mandate any modifications to it."

Sumner concurred. "The Board started out by recognizing that three license classes was the right number when looking down the road 10 or 15 years," he said. "We need a new entry-level license." "On the other hand, there's nothing particularly wrong with the existing Extra class license," he continued. "The change in the international regulations notwithstanding, the Board felt that the highest level of accomplishment in the FCC's amateur licensing structure should include basic Morse capability."

Sumner and Harrison say the current Technician entry-level ticket
provides little opportunity to experience facets of ham radio beyond repeater operation. "The quality of that experience," Sumner said, "often depends on the operator's location."

Among other advantages, Sumner said the plan would allow new Novices to participate in HF SSB emergency nets on 75 and 40 meters as well as on the top 100 kHz of 15 meters. The new license also could get another name, Sumner said. "We're trying to recapture the magic of the old Novice license, but in a manner that's appropriate for the 21st century."

Proposal Includes "Novice Refarming" Band Plan

The overall proposed ARRL license restructuring plan would more
smoothly integrate HF spectrum privileges across the three license classes and would incorporate the "Novice refarming" plan the League put forth nearly two years ago in a Petition for Rule Making (RM-10413). The FCC has not yet acted on the ARRL plan, which would alter the current HF subbands. The Novice refarming proposal would eliminate the 80, 40 and 15-meter Novice/Technician Plus CW subbands as such and reuse that spectrum in part to expand phone/image subbands on 80 and 40 meters.

The ARRL license restructuring design calls for no changes in
privileges for Extra and General class licensees on 160, 60, 30, 20, 17 or 12 meters. Novice licensees would have no access to those bands.


Proposed Phone/Image HF Subbands (Includes Novice Refarming
Proposal)
80 Meters

Extra: 3.725-4.000 MHz (gain of 25 kHz)
General: 3.800-4.000 MHz (gain of 50 kHz)
Novice: 3.900-4.000 MHz (new)
40 meters

Extra: 7.125-7.300 MHz (gain of 25 kHz)
General: 7.175-7.300 MHz (gain of 50 kHz)
Novice: 7.200-7.300 MHz (new)
15 meters


Extra: 21.200-21.450 MHz (no change)
General: 21.275-21.450 MHz (gain of 25 kHz)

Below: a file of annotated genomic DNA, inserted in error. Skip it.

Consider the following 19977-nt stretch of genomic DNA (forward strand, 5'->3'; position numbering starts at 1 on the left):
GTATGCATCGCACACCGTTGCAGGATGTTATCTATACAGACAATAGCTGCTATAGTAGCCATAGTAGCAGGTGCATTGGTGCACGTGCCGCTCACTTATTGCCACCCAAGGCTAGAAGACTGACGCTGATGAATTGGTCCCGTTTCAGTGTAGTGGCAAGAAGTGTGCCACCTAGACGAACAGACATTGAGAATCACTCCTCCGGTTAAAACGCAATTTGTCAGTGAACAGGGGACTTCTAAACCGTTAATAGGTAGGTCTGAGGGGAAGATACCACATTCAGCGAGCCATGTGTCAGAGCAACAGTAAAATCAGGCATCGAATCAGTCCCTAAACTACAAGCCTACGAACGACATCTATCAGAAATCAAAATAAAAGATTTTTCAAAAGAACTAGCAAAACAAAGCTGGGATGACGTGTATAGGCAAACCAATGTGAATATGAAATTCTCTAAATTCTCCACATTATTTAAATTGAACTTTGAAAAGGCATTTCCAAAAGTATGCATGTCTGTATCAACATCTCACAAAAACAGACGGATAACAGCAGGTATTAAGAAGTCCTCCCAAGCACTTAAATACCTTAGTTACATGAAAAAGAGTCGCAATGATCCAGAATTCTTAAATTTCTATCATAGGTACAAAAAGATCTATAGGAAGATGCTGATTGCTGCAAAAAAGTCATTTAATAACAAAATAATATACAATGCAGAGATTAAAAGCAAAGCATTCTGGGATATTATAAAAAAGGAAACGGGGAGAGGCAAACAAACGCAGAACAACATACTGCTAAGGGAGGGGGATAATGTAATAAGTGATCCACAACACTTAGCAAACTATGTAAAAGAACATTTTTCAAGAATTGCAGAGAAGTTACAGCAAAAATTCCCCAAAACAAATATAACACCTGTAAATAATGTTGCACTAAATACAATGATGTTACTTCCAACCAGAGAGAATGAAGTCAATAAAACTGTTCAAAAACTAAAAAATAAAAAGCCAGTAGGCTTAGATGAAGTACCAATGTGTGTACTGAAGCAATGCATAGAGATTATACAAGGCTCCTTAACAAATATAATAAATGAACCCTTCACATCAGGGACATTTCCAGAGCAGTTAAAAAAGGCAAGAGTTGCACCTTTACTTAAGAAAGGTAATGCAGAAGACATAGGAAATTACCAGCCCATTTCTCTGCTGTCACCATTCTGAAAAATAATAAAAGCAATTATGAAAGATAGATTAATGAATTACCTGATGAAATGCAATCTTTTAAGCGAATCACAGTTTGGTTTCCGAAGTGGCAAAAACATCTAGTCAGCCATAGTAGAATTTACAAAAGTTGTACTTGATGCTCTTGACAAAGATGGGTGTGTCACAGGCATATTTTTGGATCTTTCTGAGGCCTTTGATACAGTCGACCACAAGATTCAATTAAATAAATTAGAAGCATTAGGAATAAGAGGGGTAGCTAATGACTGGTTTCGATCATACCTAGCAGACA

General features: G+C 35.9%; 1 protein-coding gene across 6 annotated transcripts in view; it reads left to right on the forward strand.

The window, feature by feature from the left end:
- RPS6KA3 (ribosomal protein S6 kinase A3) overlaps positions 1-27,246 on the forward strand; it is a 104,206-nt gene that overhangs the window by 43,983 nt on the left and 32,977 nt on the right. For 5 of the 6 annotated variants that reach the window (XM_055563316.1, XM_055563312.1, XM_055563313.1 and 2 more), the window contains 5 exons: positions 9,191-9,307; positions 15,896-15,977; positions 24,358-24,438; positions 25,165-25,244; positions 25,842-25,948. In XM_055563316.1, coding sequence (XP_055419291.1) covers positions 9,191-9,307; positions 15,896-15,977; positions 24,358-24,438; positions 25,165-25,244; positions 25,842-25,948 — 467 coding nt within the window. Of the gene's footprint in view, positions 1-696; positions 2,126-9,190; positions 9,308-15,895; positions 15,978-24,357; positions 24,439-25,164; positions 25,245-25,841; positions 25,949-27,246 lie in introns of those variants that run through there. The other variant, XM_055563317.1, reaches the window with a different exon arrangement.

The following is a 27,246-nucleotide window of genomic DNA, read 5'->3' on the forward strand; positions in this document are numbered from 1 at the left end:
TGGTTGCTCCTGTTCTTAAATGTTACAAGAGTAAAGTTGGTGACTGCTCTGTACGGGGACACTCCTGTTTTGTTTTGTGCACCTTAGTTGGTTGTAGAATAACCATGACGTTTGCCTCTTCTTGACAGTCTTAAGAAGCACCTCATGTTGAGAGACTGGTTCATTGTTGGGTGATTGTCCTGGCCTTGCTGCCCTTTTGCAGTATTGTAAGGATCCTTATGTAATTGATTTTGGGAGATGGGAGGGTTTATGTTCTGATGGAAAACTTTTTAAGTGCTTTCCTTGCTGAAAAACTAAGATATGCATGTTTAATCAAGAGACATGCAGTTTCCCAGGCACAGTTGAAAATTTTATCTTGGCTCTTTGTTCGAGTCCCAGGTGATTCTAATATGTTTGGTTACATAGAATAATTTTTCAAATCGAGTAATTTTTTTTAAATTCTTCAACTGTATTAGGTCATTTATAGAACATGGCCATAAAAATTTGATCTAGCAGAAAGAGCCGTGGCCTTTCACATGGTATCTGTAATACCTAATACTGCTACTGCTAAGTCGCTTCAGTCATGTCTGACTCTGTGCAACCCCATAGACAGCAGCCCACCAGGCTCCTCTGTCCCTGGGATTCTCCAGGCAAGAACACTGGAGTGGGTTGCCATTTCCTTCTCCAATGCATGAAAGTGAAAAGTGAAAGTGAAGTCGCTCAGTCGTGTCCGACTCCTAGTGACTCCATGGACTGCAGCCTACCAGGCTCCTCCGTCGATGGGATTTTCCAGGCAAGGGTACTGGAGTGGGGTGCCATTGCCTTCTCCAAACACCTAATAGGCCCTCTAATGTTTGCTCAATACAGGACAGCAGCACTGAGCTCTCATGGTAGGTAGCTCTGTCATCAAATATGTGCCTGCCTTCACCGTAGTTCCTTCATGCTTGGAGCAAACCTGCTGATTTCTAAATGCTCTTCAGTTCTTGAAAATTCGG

Novice: 21.350-21.450 MHz (new)
10 meters

Extra and General: 28.300-29.700 MHz (no change)
Novice: 28.300-28.500 MHz (no change)
Proposed CW/Data-Exclusive HF Subbands (Includes Novice Refarming
Proposal)

80 meters

Extra: 3.500-3.725 MHz
General: 3.525-3.725 MHz
Novice: 3.550-3.700 MHz
40 meters

Extra: 7.000-7.125 MHz
General: 7.025-7.125 MHz
Novice: 7.050-7.125 MHz
15 meters

Extra: 21.000-21.200 MHz
General: 21.025-21.200 MHz
Novice: 21.050-21.200 MHz
10 meters

Extra/General: 28.000-28.300 MHz
Novice: 28.050-28.300 MHz
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  #2  
Old 01-20-2004, 05:39 PM
Dan-H Dan-H is offline
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the way I read it, if you have a tech, you'll get "promoted" to general.

The middle group of licensees--Technician, Tech Plus (Technician
with Element 1 credit) and General--would be consolidated into a new General license that no longer would require a Morse examination. Current Technician and Tech Plus license holders automatically would gain current General class privileges without additional testing. The current Element 3 General examination would remain in place for new applicants. ARRL already has proposed additional phone privileges for Generals in its "Novice refarming" petition, RM-10413, but the FCC has not yet acted on that petition.
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Old 01-20-2004, 05:58 PM
Jerry Bransford Jerry Bransford is offline
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Quote:
Originally posted by Dan-H
the way I read it, if you have a tech, you'll get "promoted" to general.
Only if you have an older Tech license that included Element 3 as part of the test which predates the easier Element 2 only "codeless tech" license now being granted. You must pass element 3 (General written test) for the General license if you currently have an Element 2 only codeless tech license. At least this what I have heard and how I interpret what the ARRL is doing.

EDIT: Nope, I was wrong... only new applicants need to pass Element 3. Wow, it looks like it's true that existing Techs that only passed Element 2 will be upgraded to General. Hmmm, that just doesn't seem right that you don't need Element 3 knowledge to be upgraded to a General class license.

Jerry
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  #4  
Old 01-20-2004, 07:59 PM
Dan-H Dan-H is offline
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Quote:
Originally posted by Jerry Bransford
Hmmm, that just doesn't seem right that you don't need Element 3 knowledge to be upgraded to a General class license.